(a) Representative TAB-task session (D1R-Cre mouse with DMSO injection). Tick marks indicate trial-by-trial choices of the animal (top, left choice; bottom, right choice; long, rewarded; short, unrewarded). Gray vertical lines denote block transitions. Numbers indicate block reward probabilities of left and right targets. The gray line indicates actual choices of the animal, shown as the probability of choosing the left goal (PL) in a moving average of 10 trials. The black line indicates PL, predicted by the Q-learning model. (b–d) Proportions (%) of rewarded trials (P(R)), higher-reward–probability target choices (P(H)), win-stay (P(WS)), and lose-switch (P(LS)) were compared between DMSO and CNO sessions for all trials (b), dynamic-state trials (c), and steady-state trials (d) (means ± SEM across animals). Gray circles and connecting lines, individual animal data. P-values are indicated for those measures with significant main effects of drug and/or mouse line × drug interaction (Intx) effects (two-way mixed-design ANOVA). Asterisks indicate the results of Bonferroni post-hoc tests (**p<0.01; ***p<0.001).

https://doi.org/10.7554/eLife.46050.006
Figure 3—figure supplement 1
Analysis results related to anticipating the time of block transition.

Gray circles indicate the probabilities of choosing the lower-reward–probability target (Plower) during 10 trials before block transition in the TAB task. Probabilities were computed using all choice data of DMSO or CNO sessions. None of the slopes of logistic regression (solid lines) was significantly different from zero.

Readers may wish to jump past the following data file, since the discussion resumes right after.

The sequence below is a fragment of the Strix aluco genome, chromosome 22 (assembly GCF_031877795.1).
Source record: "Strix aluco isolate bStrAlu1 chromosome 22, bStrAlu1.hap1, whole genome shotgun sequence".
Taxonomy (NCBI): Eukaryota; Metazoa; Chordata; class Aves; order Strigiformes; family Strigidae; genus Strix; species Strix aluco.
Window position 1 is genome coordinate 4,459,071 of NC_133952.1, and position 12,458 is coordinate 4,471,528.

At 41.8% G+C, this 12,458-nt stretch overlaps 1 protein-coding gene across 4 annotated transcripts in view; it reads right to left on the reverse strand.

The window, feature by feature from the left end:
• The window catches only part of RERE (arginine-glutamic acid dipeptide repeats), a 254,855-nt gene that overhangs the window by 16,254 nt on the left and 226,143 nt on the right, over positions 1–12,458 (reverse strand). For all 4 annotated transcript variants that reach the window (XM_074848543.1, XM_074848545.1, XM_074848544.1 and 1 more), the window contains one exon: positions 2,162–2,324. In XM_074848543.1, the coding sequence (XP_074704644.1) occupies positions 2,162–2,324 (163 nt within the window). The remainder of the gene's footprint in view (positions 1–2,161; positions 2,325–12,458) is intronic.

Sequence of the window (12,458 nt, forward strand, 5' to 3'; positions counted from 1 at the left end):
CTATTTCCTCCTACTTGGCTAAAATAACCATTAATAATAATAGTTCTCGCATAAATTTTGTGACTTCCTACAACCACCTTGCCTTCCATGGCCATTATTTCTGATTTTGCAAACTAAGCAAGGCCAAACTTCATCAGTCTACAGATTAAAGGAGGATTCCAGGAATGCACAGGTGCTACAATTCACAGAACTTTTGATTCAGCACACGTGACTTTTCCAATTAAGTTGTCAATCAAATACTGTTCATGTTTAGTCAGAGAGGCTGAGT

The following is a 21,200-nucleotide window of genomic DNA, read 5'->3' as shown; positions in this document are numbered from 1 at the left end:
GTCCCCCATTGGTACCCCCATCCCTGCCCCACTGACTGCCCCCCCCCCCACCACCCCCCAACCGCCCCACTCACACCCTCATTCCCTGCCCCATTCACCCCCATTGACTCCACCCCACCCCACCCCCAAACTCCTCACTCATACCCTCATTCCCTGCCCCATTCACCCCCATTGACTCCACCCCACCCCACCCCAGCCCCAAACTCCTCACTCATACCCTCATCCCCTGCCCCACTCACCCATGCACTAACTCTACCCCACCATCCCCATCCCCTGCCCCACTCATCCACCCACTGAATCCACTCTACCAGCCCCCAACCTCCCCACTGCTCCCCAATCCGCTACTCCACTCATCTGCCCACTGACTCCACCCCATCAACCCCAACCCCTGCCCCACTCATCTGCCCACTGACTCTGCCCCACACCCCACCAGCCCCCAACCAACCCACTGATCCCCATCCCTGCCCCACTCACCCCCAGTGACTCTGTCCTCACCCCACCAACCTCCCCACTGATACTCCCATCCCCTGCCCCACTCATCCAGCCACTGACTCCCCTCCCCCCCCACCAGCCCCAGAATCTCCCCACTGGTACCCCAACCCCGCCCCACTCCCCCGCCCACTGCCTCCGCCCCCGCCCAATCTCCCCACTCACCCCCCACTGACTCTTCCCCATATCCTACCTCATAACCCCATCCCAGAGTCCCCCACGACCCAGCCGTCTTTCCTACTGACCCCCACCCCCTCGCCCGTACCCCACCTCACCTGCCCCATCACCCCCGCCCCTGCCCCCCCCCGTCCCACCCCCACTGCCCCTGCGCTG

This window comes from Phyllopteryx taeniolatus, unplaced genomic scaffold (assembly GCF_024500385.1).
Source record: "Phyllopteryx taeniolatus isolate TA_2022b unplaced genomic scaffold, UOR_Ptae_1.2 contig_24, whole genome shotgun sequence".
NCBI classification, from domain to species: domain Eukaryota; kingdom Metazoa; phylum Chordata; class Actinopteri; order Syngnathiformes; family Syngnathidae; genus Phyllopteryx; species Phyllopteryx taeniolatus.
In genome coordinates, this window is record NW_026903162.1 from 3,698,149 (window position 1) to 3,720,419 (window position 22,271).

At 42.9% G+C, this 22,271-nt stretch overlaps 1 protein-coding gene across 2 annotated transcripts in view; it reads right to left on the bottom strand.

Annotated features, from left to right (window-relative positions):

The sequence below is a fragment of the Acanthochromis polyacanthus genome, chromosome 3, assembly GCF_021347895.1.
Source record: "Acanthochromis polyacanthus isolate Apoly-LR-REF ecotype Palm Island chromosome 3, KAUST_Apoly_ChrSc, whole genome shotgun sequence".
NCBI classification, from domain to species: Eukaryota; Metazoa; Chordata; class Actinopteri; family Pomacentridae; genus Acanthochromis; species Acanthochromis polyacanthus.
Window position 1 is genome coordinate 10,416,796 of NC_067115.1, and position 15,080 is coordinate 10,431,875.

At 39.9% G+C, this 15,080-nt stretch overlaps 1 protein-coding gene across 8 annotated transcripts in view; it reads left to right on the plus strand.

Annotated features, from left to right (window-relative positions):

https://doi.org/10.7554/eLife.46050.007
Figure 4 with 1 supplement
Effects of CNO on learning rate and randomness in action selection.

(a) Learning rate (α) and randomness in action selection (β), estimated from behavioral data during the TAB task, were compared between DMSO and CNO sessions (means ± SEM across animals). (b) Top, trial-by-trial action values during the initial 15 trials after block transition. Bottom, mean (± SEM across animals) action values in the dynamic state. (c) Top, trial-by-trial action values during the last 10 trials of a block. Bottom, mean (± SEM across animals) action values in the steady state. Gray circles and connecting lines, individual animal data. Asterisks indicate the results of Bonferroni post-hoc tests (*p<0.05; **p<0.01; ***p<0.001) for those measures with significant mouse line × drug interaction (Intx) effects (two-way mixed-design ANOVA).

https://doi.org/10.7554/eLife.46050.008
Figure 4—figure supplement 1
Consistent results were obtained using variants of the Q-learning model.

Coefficients (means ± SEM across animals) of model parameters are shown for models 1–6 (see Materials and methods). In all models, CNO significantly increased randomness in action selection in D1R-Cre mice and significantly decreased learning rate in D2R-Cre mice. Left, D1R-Cre mice; right, D2R-Cre mice. α, learning rate; αpos, learning rate for positive outcome (rewarded trials); αneg, learning rate for negative outcome (unrewarded trials); β, randomness in action selection; VL, choice bias; WS, win-stay; LS, lose-switch; ε and ρ, parameters for uncertainty-based exploration (see Materials and methods). P-values are indicated for those measures with significant main effects of drug and/or mouse line × drug interaction (Intx) effects (two-way mixed-design ANOVA). Asterisks indicate the results of Bonferroni post-hoc tests (*p<0.05; **p<0.01; ***p<0.001).

https://doi.org/10.7554/eLife.46050.009

Tables

Key resources table
Reagent type
(species) or
resource
DesignationSource or
reference
IdentifiersAdditional
information
Strain, strain background (Mus musculus)STOCK Tg(Drd1-cre)EY217Gsat/MmucdGene Expression Nervous System AtlasRRID:MMRRC_030778-UCD
Strain, strain background (Mus musculus)STOCK Tg(Drd2-cre)ER44Gsat/MmucdGene Expression Nervous System AtlasRRID:MMRRC_017263-UCD
Recombinant DNA reagentAAV8-hSyn-DIO-hM4Di-mCherryAddgene (PMID:21364278)RRID:Addgene_44362
Recombinant DNA reagentAAV2-hSyn-DIO-eGFPAddgeneRRID:Addgene_50457
Chemical compound, drugclozapine-N-oxideTOCRISCat. #:4936
Chemical compound, drugdimethyl sulfoxideTOCRISCat. #:3176
Software, algorithmMatlab 9.4MatworksR2018a